Blackwater OK'ed for new conterterrorism training center
The Associated Press
SAN DIEGO — A federal judge Wednesday ordered the city to allow military contractor Blackwater Worldwide to begin using a new counterterrorism training center in a warehouse outfitted with an indoor firing range.
District Judge Marilyn Huff ruled that the company would suffer irreparable harm if it could not begin holding classes there for Navy sailors.
Blackwater sued last month to force the city to issue final occupancy permits after the required inspections were already approved, claiming officials upended normal procedures because they feared a political backlash.
The city responded that the company misled officials about the nature of the center, which includes a multilevel mock ship built out of cargo containers, to avoid triggering a full review by the city planning commission and a possible City Council vote.
Huff found that other firing range operators in the city had not been required to undergo similar reviews.
Classes for sailors will begin Thursday, according to Brian Bonfiglio, a Blackwater executive overseeing the project. They were originally set to begin at the center Monday but were suspended pending the judge's ruling.
"I am officially ecstatic," Bonfiglio said.
The city said in a statement that it would probably appeal.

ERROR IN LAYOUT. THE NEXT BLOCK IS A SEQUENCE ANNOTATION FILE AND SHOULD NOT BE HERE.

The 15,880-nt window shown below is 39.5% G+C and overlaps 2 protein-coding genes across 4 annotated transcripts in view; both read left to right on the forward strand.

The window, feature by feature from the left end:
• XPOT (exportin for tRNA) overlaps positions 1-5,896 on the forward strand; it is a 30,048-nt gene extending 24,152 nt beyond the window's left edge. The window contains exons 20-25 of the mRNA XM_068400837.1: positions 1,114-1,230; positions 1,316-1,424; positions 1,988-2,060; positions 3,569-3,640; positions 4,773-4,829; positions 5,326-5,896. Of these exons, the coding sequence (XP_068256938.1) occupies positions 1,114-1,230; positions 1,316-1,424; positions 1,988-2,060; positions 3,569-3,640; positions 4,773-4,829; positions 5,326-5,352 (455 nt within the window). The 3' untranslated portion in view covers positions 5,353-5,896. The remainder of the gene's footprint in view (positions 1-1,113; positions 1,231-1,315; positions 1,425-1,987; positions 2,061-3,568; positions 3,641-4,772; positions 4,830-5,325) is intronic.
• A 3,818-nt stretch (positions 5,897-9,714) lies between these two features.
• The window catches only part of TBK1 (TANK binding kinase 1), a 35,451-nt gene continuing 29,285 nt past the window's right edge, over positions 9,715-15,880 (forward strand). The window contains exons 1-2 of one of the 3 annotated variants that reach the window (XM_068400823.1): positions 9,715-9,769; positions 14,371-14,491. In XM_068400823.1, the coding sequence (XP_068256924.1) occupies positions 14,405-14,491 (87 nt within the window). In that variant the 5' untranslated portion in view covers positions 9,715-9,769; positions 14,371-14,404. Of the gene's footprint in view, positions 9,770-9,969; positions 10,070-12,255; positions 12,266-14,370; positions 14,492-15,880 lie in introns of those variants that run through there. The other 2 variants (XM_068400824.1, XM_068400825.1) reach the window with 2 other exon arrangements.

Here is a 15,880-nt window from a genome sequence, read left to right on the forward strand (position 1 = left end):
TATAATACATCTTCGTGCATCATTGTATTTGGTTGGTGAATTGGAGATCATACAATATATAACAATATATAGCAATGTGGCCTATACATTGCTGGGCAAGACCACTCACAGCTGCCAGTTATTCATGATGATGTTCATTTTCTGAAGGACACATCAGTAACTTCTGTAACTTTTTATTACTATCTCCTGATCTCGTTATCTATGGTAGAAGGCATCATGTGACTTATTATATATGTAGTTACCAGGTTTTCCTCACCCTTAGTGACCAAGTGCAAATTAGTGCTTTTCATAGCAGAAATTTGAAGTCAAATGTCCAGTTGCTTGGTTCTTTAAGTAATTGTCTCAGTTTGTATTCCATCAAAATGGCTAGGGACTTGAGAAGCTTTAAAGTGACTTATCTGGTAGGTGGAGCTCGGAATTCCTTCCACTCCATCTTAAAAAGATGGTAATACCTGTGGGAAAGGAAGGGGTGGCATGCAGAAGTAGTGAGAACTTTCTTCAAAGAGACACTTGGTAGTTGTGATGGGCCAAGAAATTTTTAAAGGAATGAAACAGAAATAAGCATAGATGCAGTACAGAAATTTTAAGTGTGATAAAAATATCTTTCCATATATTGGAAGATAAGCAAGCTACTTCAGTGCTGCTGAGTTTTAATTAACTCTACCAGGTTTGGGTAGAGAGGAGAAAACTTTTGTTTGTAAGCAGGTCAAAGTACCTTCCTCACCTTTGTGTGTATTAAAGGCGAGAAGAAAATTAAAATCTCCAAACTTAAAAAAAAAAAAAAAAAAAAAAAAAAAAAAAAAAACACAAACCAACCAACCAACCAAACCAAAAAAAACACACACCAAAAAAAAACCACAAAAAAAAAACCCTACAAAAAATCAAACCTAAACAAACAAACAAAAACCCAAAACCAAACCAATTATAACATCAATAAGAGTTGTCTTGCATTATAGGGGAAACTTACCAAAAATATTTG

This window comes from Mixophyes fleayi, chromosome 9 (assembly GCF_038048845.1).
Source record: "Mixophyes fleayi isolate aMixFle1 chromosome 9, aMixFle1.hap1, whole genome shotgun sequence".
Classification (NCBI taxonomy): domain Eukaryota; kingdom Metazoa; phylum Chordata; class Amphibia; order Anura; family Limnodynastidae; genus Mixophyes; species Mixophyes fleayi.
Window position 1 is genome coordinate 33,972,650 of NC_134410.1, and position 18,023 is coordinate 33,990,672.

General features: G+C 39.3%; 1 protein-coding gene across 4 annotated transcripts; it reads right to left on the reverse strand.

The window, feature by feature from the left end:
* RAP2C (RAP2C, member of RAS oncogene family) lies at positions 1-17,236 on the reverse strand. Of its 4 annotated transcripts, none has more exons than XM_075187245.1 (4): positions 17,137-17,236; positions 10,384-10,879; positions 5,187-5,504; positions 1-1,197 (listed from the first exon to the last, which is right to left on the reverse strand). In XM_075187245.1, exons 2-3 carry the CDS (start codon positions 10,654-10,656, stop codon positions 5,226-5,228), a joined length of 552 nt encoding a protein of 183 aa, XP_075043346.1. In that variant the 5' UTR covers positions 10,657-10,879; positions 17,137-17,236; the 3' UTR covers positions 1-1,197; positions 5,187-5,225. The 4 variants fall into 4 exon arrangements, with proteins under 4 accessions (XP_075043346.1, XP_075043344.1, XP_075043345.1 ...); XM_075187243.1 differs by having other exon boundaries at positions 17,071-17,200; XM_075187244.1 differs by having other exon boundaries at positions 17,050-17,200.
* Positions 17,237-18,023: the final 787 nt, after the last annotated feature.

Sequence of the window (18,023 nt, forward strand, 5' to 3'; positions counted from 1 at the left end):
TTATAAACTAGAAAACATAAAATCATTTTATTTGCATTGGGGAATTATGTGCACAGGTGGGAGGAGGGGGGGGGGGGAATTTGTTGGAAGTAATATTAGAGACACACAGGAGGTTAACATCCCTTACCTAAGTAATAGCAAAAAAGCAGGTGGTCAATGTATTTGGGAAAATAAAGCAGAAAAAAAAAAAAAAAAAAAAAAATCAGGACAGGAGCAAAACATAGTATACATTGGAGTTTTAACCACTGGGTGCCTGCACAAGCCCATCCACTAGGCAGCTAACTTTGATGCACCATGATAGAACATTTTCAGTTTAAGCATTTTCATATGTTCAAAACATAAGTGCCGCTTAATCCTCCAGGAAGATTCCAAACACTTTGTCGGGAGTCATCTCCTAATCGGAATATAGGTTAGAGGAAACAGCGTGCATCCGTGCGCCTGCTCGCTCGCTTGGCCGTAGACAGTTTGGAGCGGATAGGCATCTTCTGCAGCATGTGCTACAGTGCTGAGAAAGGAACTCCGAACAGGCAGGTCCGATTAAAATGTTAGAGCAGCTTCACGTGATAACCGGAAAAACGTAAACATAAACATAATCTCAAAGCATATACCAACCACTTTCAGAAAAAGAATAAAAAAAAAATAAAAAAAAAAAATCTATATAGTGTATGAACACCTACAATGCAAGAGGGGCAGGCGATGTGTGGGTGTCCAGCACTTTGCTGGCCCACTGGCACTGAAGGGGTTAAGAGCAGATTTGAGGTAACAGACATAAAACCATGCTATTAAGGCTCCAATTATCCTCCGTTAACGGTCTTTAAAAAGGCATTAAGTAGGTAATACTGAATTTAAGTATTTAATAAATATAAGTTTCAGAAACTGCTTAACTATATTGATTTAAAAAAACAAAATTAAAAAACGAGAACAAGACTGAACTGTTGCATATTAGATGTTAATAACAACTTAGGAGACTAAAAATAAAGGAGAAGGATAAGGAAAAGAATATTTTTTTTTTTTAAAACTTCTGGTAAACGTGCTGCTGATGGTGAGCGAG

It said Blackwater's plan to use the warehouse for "paramilitary training" makes it different from other firing ranges. Sailors would move around the mock ship with firearms instead of remaining stationary, as at an indoor firing range.
The company said the San Diego center would be used only to provide contracted training for the Navy, not for training its own overseas security workers.
"This is not a paramilitary outfit at all; it is a training facility for American sailors, and the intent is to help them save their lives and the lives of others and save their ships," said Blackwater attorney Michael Neil.
Blackwater, the largest private security company in Iraq, has been under scrutiny as a federal grand jury in Washington investigates the company's involvement in the shooting deaths of 17 Iraqi civilians. The company is also under investigation for possible weapons smuggling. Blackwater denies the allegations.
Blackwater applied for routine inspection permits as Raven Development Group, a name its lawyers said the company had used for other projects. Blackwater never explicitly sought permission to convert a warehouse into a school, in part because it is in an industrial area near the border already zoned for vocational facilities.
Blackwater lawyers said in court May 30 that they had been honest in their dealings with city inspection agencies. They argued it was too late for the city to demand they go to the planning commission because inspectors had already approved the required permits.
Attorneys for Blackwater said the company risked losing part of a $400 million Navy contract if it could not begin training sailors in counterterrorist defense tactics by next week. The program is part of a firearms training initiative started after the 2000 bombing of the USS Cole in a Yemeni port by terrorists in a small boat.
The company has argued that elected officials moved to block the project for political reasons ahead of the citywide primary election held Tuesday.
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